Three things about the L.A. Kings victory over the Sabres

Kings goalie Jonathan Quick blanked the Sabres on Thursday for his team-record 33rd career shutout. (Photo by Hans Gutknecht/Los Angeles Daily News)

Kings goalie Jonathan Quick blanked the Sabres on Thursday for his team-record 33rd career shutout. (Photo by Hans Gutknecht/Los Angeles Daily News)

Here are the first few paragraphs of Thursday’s game story:

The Kings had just enough Thursday. The defending Stanley Cup champions had 12 forwards, six defensemen and two goaltenders on their roster when they faced off against the Buffalo Sabres at Staples Center, and not one healthy or eligible body more.

There simply was no margin for error for the Kings in their first game since defenseman Slava Voynov was arrested by Redondo Beach police on charges of domestic violence and suspended indefinitely with pay by the NHL on Monday morning.

Under normal circumstances, the mere presence of the struggling Sabres would have eased the Kings’ minds and made for an easy night. But an early goal and a record-setting goaltending performance also propelled the Kings to a 2-0 victory, their fifth in a row.

Here are three more things about the Kings’ latest victory:

First, Jeff Carter and Anze Kopitar scored power-play goals and the Kings clicked on two of three chances with the man-advantage overall. It’s a start for a power play that was 2 for 20 (10 percent) and ranked 25th in the 30-team NHL going into the game. The Kings must be better in their special teams play if they are to defend their Stanley Cup championship. It’s really that simple.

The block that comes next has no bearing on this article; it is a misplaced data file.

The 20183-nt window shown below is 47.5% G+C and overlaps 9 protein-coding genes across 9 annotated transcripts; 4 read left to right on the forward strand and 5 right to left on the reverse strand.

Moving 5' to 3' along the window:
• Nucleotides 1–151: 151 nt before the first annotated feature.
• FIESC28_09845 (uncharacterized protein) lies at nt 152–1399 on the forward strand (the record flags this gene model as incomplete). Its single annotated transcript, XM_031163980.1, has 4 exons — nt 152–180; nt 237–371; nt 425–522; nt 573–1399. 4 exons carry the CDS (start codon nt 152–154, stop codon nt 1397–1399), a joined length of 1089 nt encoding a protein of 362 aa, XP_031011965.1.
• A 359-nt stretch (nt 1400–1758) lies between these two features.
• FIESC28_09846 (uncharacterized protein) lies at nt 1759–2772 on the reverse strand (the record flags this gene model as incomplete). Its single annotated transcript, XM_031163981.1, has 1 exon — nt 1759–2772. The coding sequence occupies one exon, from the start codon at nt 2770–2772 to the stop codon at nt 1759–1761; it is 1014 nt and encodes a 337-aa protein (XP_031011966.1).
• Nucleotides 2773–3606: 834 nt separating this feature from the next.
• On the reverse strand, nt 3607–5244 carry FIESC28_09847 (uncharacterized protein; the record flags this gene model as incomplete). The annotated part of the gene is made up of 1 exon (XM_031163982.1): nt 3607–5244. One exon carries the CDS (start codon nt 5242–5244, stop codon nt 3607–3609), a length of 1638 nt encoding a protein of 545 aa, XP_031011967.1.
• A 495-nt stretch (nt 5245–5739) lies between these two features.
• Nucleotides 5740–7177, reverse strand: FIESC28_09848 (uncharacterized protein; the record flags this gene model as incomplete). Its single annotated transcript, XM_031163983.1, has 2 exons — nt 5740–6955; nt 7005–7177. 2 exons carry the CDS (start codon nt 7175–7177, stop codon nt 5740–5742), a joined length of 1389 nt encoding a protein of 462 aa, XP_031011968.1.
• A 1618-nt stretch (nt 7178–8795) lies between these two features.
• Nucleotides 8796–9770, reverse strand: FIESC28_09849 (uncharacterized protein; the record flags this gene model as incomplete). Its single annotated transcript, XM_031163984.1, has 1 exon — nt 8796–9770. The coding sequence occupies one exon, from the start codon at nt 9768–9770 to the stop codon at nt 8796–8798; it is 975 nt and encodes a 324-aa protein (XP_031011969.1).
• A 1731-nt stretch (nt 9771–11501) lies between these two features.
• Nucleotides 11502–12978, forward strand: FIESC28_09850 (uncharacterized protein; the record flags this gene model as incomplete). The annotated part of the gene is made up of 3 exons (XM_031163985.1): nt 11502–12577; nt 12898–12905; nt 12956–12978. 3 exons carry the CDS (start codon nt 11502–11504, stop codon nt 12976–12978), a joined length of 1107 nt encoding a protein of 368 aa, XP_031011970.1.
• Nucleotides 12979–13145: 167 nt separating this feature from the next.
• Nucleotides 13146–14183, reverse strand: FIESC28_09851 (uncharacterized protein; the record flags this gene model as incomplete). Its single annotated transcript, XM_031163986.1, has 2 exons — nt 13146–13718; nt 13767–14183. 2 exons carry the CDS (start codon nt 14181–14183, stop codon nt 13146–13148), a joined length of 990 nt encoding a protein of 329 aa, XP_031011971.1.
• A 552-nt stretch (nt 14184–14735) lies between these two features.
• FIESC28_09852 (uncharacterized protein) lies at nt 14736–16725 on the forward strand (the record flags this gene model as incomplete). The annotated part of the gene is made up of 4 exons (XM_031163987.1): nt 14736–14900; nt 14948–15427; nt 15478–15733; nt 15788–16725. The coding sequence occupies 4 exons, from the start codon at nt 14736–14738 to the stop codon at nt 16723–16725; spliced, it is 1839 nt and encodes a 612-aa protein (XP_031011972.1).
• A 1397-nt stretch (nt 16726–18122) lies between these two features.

Second, Jonathan Quick stopped 29 shots and recorded his Kings-record 33rd shutout of his career, one more than the mark he shared since Oct. 16 with Rogie Vachon. “It really is nothing new,” Kopitar said of Quick’s play in goal. “He’s just solid back there. We try to help him out as much as we can. When breakdowns do happen, he’s back there. He’s saved our butts a bunch of times already. I’m sure he’s going to continue to do it.”

Third, the Kings welcomed defenseman Jake Muzzin to their lineup after he sat out the first six games of the season because of an upper-body injury. They also played for the first time since defenseman Slava Voynov was arrested on domestic violence charges and suspended Monday by the NHL, which turned out to be less of a distraction for the team than anyone might have imagined. The Kings are strong that way. Nothing seems to trouble them. Let’s see how it plays out long-term.

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Injury updates on Kings injured forwards Marian Gaborik and Trevor Lewis